The Science Behind Vaginal Orgasms
Cumming, climaxing, getting off, the big O. Whatever you call it, orgasms are often central to sexual pleasure—but do we really know what they are? An orgasm can be defined as the peak of sexual excitement—a powerful feeling of physical pleasure and sensation, where the body releases tension, and the perineal muscles, anal sphincter, and reproductive organs rhythmically contract. Orgasms release endorphins, known as feel-good hormones, which may make people feel sleepy, relaxed, or happy afterwards. (1)
There are endless erogenous zones that can bring you to that gasping finish, but there’s one that has been a cultural touchpoint for a long time, for better or for worse, because of its close ties with reproduction: Vaginal orgasms.
Achieving orgasm via vaginal stimulation may require mixing up your sex life in a few ways, such as by using lubrication, trying new positions, and maximizing your sexual arousal.
For people with vaginas, having an orgasm from straight up penetration is much less guaranteed than for people with penises. 81.6% of women don’t orgasm from intercourse alone (without additional clit stimulation). Only 18.4% of women report that intercourse alone is sufficient to orgasm. (2) We’re using binary terms like “men” and “women” here because that’s how these groups were categorized in these studies. More accurate terminology, referring to actually anatomy, is used when possible, but you’ll see slippery language used throughout this discussion. While science sometimes reduces our bodies to outdated or arbritrary categories, these studies can still be helpful in understanding the titillating biology that goes down during our most pleasurable moments.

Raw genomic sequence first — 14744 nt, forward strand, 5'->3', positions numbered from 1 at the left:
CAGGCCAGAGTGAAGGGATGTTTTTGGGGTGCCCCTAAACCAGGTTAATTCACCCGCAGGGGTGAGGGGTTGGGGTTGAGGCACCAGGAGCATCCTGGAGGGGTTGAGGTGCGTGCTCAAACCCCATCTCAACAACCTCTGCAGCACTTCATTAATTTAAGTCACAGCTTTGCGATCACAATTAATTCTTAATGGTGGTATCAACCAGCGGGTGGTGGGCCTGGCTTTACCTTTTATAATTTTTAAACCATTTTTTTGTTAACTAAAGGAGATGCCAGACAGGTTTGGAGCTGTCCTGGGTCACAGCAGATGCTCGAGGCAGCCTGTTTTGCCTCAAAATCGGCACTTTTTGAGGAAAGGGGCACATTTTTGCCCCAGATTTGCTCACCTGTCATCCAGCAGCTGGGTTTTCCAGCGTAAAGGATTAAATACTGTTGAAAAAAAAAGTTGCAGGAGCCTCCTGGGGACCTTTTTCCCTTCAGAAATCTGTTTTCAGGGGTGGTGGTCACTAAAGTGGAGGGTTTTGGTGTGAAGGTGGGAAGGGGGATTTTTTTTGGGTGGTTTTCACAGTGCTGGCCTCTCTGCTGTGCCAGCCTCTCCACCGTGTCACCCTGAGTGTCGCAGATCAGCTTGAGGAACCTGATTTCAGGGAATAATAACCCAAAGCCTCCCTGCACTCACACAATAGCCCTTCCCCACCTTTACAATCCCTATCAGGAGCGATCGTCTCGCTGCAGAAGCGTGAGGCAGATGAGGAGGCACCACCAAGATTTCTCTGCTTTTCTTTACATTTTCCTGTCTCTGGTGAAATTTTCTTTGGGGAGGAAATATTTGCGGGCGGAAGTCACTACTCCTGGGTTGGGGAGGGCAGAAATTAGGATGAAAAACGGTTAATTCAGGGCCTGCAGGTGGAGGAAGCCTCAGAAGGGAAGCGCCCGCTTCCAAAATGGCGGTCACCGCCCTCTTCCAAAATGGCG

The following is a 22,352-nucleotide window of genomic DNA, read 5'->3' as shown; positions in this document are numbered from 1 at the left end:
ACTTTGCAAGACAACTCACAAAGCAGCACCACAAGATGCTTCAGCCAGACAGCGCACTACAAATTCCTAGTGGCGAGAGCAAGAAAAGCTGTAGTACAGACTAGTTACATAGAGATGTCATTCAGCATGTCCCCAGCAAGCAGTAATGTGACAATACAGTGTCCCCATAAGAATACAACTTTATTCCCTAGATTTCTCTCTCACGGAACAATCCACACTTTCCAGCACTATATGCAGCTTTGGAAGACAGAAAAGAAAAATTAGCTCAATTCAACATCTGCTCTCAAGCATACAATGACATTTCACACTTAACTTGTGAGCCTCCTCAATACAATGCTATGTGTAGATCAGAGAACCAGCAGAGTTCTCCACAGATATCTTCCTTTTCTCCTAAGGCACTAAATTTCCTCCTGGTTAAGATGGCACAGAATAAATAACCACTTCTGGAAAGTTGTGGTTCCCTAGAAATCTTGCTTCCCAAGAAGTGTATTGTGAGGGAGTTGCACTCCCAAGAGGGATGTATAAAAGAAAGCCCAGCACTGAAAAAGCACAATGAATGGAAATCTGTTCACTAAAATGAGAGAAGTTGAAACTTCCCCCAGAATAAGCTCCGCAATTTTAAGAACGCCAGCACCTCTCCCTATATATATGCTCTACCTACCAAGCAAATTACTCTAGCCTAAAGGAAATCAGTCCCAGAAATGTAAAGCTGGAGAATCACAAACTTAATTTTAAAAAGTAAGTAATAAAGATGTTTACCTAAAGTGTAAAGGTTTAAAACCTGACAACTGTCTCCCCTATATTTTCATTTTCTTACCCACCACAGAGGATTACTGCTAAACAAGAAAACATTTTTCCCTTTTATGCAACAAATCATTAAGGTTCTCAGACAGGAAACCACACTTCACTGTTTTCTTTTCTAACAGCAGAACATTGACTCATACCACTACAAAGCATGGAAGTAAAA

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The Circular Model
So what really happens during an orgasm? Let’s talk about that.
During arousal, blood flow to the genitals increases, causing them to become more sensitive. As arousal increases, a person’s heart rate, blood pressure, and breathing rate may also increase. As orgasm approaches, the muscles may twitch or spasm. Many people with vaginas experience rhythmic muscle spasms in the vagina during an orgasm.
Several researchers have proposed that sexual response follows specific cycles, though their theories about these stages differ. The human sexual response cycle refers to the structured series of changes the body goes through physically, psychologically, and emotionally when becoming aroused and engaging in sexual activity. Dr. Rosemary Basson, a Clinical Professor the Director of the UBC Sexual Medicine Program, has focused on alternative evidence-based conceptualization of human sexual response with a primary focus on women’s sexual response.